Not being combative, just genuinely curious re your comment:
"I remember seeing a record on the shelves @ the store that had a sticker on it that said "Absolutely No Vocal Tuning" I find that extremely funny. it may be evil, but its a necessary evil."
Did you find it funny in a "what a weird world we live in" kind of way.... or what?
I was proud to put a similar claim on my last record (not front and center, as a sticker, but just mentioned in the liner notes.) I don't think it was a necessary evil for my humble project. I'm certainly not the world's greatest singer, but I care about pitch and will do any extra takes to get it right. Point of pride I guess.
During a previous project, I let the engineer fix a note or two 'cause I was tired and out of time. And now when I hear those notes, they totally irritate me...
but I feel that we use mics, EQ, compression, editing, mixing, everything as tools to make the record sound better than it really is.
I completely understand your point though.
If I thought I could sing, even the slightest bit, I'd want to get the pitch right, every time. but I'm also a realist and I know that I would rather spend my time getting that lightening in a bottle type performance, where I held the note out just right, had a little gravel at the end of the passage, curled the note up just at the right time, but I faltered ever so slightly on the pitch. Tune me!!!LOL
Thats all I am saying.
thats why most engineers I know, always go red on the rehearsal take, cause you never know what you're get capture. "Red-hearsal" I've heard it called.
I did some tracks with George Jones a couple of years ago. we didn't tune him, but we varispeeded, if thats even a word, the whole track up a couple of clicks to give his vocal some life, some excitement.
I let my clients hear what they have recorded before tuning, then we comp our best performances and tune as needed. It is as close to "being real" as we get these days. Letting a singer hear their weaknesses will only help them get better. I know it helps me. Stripping a song down to just bare bones will sometimes help a singer find their center of pitch too. I think it is a good ego check sometimes for a singer to hear the raw audio back at them. It is much easier to get them to agree to touching up their vocal with a tuner that way. I did have a client that was very tight and thought I overcharged him tuning a vocal. He thought you just slapped a tuner on and let it run. I had to show him the light and explain why that was not the way you make a CD. Then I played him the before track and he happily paid the bill. Bottom line, I don't expect all of my clients to understand everything we do to make finished CD's, so a 5 min talk can clear up any confusion that might be brewing.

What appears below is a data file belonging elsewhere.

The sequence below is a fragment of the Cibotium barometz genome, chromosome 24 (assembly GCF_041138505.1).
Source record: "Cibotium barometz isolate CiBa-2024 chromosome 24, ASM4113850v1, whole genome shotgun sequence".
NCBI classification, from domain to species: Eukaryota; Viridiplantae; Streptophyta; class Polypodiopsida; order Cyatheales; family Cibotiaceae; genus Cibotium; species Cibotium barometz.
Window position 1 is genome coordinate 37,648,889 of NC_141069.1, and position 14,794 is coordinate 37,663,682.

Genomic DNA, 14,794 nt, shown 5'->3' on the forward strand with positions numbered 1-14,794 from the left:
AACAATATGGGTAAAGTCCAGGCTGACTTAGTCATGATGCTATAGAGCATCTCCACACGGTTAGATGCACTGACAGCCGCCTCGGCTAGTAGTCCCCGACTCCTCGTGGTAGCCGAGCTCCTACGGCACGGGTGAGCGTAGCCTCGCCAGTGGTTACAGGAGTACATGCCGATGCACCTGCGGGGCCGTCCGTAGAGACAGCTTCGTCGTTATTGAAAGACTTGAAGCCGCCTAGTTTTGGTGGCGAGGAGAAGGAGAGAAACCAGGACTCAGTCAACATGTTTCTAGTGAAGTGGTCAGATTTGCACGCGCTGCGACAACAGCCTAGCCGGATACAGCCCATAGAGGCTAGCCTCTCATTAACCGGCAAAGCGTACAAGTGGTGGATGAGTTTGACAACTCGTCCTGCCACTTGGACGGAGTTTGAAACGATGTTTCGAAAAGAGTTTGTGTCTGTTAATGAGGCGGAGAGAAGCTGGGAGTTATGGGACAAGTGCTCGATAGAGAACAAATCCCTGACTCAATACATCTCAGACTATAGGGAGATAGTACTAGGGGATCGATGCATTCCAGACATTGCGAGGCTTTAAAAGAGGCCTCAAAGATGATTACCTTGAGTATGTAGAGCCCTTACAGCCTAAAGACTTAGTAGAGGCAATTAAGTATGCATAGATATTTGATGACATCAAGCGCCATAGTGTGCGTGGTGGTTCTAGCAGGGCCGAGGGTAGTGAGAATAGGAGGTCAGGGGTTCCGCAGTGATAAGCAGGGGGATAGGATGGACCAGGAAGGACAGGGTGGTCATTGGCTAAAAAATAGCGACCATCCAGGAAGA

Randy...my clients LOVE to watch me manipulate their notes with Melodyne...when necessary.
The "Blobs" seem to fascinate them...lol
I agree that is is always a good idea to comp a vocal FIRST, prior to tuning. I want the best performance, regardless of pitch. Then a judicious use of tuning to ice the cake. I know we both subscribe to the "let the artist perform" platform, as opposed to a lot of starts and stops. Best for the artists continuity, confidence, and performance.
Most of them do need it to some degree or the other.........for years I suffered with no way to fix it, other than to punch in and out with re-takes until I wore the singer out.
Now with Melodyne, and with the pitch correction feature in Digital Performer, I'll actually show them how I can help them. Really only have had one client who "supposedly" didn't want me to use it, she thought it beneath her. Until she got tired, and I showed her how I could save her time and effort......
Most clients just shake their head in amazement at what can be done with today's technology. Gotta admit I do the same from time to time.
My i suggest a few ideas. 1st. if you are the engineer, it isn't your call, 2ed if you' re the producer it is the clients career not yours, 3ed, you can always use play list and give them options. 5th. Use a program that is transparent,i.e. melodyne or Waves Tunes. Autotune has a sound that is noticeable. Also try only tuning part of the word that is in questions, then cross fade the rest. i.e. the vabrito can be left alone. All and all it's the clients project and their career. Walk gingerly ....Call me any time for a consult. I've tuned vocals for more than 28 years.
sorry 4th perfection isn't always the better path to walk. Performance can be a feel thing and perfect tuning can be to clinical. Always choose performance over perfection!!! Once again walk gingerly....it's their project.
Tune them while they're at dinner, or in the mix. If they say, "Wait, what did you do to my voice?" then throw the original tracks back in there...
I usually don't tune with the client in the room. Sometimes it's an ego thing, and sometimes it just keeps things running smoothly. I ask who they want their song to sound like, and most of the time that person has been tuned, and I explain that to the client. "Yes, Carrie Underwood is tuned, and yes she can sing amazingly well, but you don't think you need to be tuned?"
Eh, so it is. The life of an engineer. Next thing you know, the drummer will never need to be beat detectived.